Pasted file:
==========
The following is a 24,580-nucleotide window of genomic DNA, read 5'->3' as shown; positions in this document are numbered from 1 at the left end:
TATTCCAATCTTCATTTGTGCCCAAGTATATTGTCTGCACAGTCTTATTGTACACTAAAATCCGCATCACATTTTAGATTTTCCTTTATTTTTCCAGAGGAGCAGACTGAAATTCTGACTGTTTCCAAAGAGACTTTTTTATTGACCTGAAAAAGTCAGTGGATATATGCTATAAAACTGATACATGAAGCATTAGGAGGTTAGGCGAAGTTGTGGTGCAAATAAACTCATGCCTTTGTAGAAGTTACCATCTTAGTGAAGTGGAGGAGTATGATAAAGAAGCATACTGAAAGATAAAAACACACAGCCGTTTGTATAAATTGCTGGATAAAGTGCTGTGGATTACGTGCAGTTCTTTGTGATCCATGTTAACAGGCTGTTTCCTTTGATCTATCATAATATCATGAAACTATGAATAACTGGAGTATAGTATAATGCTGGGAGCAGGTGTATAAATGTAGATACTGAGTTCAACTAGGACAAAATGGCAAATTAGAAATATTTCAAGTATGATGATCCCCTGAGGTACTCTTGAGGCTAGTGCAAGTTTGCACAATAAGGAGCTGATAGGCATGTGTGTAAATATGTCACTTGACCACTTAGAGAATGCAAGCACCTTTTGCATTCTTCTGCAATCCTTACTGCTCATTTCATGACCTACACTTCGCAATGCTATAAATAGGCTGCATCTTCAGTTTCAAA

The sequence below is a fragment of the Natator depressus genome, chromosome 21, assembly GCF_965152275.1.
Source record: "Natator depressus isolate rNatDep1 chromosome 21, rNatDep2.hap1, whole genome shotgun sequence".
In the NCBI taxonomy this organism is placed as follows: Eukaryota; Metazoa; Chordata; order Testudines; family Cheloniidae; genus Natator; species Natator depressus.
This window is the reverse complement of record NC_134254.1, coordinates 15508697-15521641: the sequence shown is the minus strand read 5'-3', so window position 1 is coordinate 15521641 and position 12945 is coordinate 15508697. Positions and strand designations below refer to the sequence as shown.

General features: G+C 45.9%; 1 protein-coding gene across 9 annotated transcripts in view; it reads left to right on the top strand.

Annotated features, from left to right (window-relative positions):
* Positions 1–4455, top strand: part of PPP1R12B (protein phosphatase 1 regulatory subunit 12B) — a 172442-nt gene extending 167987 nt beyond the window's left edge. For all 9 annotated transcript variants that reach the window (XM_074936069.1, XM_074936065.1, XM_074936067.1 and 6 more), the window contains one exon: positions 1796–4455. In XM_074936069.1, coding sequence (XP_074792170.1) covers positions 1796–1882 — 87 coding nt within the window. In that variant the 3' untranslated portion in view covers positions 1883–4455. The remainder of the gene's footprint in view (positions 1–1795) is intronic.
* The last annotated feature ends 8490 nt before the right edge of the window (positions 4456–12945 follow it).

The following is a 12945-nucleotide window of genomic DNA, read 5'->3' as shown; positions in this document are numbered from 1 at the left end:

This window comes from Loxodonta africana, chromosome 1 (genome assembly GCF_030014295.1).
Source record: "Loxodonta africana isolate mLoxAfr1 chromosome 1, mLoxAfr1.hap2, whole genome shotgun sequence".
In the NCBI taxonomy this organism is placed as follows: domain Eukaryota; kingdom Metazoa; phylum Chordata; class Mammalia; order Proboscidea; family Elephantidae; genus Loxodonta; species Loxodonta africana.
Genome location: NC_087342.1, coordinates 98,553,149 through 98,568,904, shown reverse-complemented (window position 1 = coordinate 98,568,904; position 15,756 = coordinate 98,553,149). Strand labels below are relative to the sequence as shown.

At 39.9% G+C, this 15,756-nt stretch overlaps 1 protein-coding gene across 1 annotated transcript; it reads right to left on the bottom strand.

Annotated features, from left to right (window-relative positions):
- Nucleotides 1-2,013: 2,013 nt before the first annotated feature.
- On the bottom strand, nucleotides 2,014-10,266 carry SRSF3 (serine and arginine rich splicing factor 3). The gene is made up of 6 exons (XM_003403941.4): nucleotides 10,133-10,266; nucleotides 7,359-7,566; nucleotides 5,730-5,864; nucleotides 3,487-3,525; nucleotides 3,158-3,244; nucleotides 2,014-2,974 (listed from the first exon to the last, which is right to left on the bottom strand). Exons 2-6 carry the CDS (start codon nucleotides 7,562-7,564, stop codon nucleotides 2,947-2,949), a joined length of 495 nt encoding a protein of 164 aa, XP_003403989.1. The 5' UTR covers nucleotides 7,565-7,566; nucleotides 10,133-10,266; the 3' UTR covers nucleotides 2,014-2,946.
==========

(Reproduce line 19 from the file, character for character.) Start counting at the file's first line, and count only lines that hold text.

- On the bottom strand, nucleotides 2,014-10,266 carry SRSF3 (serine and arginine rich splicing factor 3). The gene is made up of 6 exons (XM_003403941.4): nucleotides 10,133-10,266; nucleotides 7,359-7,566; nucleotides 5,730-5,864; nucleotides 3,487-3,525; nucleotides 3,158-3,244; nucleotides 2,014-2,974 (listed from the first exon to the last, which is right to left on the bottom strand). Exons 2-6 carry the CDS (start codon nucleotides 7,562-7,564, stop codon nucleotides 2,947-2,949), a joined length of 495 nt encoding a protein of 164 aa, XP_003403989.1. The 5' UTR covers nucleotides 7,565-7,566; nucleotides 10,133-10,266; the 3' UTR covers nucleotides 2,014-2,946.